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How to Prepare for a Garage Sale

I have way too much stuff.  It's my fault.  It's my husbands fault.  It's the dozen grandparents we have faults.

But I'm getting rid of it next weekend hopefully.  Alex is excited since he is trying to save for Disney World. As a girl growing up my family had garage sales monthly during the summer so I've got the hang of it a little bit.

Here are some tips I've come up with--
  • Check if a permit is needed -- some communities require a permit to hold a sale, make sure to check it out if you need one or you might be fined.
  • Send the kids to the sitter -- I can't be interrupted especially when people show up early so it is best just to make sure they are taken care of by someone else for the couple of days
  • Strategically pick the dates -- if your town has a  community garage sale find out those dates and try to arrange your sale around the same time.  Generally Thursday-Friday-Saturday are the best days in my area.  Stay away from holiday weekends as most people will be traveling out of town.  Start time is usually 8am until 5pm or commuter traffic.  You can probably close up earlier on Saturday.
  • Advertise -- FREE thru Craigslist.  You can probably expect more traffic if you list specific "hot" items and even upload pictures.  Make signs or buy them (Walmart) and put them at strategically placed intersections to draw in traffic.  You might have to read up on your town's sign policies.
  • Organize your Inventory --  I've got several marked boxes already that have been set aside for the garage sale.  In addition to that I'm literally taking a box into every room in my house and purging any items I don't want, use, or need.
  • People buy crap -- don't overestimate your trash for someone else's treasure.  Put it out there and see if you get a bite, if not, no loss donate it.  Don't expect to get full price for anything you put out, no matter how "new" it is.
  • Get friends together -- try to add to your inventory by asking a neighbor or friends if they have things they'd like to sell.  You can simply keep their items on a separate table or note with a different color tag.  Make sure you know their bottom offer if they aren't staying around.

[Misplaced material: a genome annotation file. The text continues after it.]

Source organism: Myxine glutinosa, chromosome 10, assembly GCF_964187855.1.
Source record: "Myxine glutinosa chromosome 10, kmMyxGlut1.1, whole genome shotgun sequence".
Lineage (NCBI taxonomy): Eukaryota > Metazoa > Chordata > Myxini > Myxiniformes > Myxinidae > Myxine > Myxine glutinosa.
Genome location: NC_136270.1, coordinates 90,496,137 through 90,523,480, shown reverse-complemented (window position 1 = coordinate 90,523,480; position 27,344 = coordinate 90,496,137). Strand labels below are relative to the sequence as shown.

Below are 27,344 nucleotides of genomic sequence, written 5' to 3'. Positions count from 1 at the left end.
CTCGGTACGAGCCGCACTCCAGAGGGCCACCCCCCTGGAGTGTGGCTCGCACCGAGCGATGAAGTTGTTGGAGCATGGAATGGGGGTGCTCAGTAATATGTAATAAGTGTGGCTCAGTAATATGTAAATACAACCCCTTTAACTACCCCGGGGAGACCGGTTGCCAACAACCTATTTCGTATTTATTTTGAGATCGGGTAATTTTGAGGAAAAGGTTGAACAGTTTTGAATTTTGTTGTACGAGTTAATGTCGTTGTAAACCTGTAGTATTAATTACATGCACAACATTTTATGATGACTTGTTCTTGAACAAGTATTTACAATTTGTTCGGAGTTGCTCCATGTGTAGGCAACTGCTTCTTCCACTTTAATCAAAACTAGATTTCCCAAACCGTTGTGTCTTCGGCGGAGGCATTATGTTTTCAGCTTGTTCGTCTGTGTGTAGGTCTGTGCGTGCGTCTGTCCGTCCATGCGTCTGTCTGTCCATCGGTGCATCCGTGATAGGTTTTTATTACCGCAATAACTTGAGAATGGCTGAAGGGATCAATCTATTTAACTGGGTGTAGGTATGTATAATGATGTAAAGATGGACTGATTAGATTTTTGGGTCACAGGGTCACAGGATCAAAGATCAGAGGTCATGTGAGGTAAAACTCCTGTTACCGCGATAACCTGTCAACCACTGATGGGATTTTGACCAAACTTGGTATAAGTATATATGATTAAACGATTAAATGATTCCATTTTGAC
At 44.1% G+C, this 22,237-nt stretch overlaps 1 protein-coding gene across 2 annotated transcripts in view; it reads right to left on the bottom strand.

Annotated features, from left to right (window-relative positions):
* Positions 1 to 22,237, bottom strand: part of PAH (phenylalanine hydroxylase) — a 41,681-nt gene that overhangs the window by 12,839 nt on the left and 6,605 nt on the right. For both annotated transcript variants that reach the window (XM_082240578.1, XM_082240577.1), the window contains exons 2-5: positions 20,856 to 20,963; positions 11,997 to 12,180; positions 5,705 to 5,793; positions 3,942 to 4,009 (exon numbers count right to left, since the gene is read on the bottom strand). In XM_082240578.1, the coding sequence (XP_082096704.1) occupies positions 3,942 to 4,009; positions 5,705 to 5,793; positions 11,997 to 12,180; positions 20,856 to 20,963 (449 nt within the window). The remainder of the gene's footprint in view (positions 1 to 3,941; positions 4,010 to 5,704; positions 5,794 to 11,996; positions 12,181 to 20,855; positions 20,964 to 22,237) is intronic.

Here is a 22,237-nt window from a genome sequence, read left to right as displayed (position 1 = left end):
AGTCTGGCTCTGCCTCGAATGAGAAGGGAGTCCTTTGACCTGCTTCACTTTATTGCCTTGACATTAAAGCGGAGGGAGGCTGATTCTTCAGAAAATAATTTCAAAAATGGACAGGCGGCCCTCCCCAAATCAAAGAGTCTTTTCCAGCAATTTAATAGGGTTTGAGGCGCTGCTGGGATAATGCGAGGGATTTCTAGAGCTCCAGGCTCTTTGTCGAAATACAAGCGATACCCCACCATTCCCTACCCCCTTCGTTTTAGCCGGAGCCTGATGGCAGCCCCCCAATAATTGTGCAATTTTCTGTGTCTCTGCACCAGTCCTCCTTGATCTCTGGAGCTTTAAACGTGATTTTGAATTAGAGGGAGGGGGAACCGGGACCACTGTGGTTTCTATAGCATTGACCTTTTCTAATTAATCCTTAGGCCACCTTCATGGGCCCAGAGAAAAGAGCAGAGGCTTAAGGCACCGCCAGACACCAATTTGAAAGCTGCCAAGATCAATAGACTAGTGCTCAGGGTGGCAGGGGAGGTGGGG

• Prep & Price - take the time to price your items.  You can even do this while the sale has low traffic, but it will save you and probably get you the sales you want when traffic is high.  Place big items or "hot" items in view of "drive-bys" if you can.  I've stopped many a time at something that caught my eye from the car.  Have an idea of what you are willing to let items bargain down for too.  Also feel free to bulk items together.  For example put clothes or small toys in a bin with a sign for $1/each.
  • Get cash -- get plenty of $1s and $5s and quarters especially if you have lower priced items.  You might want to get higher bills for change if selling higher ticket items.  I'd say $75-$100 is plenty to start with.  Also, decide if you are willing to accept checks or not.  You run the risk of them going bad.  Don't be afraid to ask for cash only.  
  • Atmosphere -- you can sell bottle water if you want if the day is going to be a scorcher.  Have some music playing and a good book for you when it is slow.  Also have a few grocery bags for people that might need them.
  • Closing Time -- don't be too proud and slash prices like crazy the last days/hours if you really want that stuff gone.  Have boxes ready to donate any unsold items.
Check back in a couple of weeks to see how my garage sale went.  Come on Big Money!

*This post is for general merchandise garage sales.  Specialty merchandise or antique advice is a whole other ballgame*


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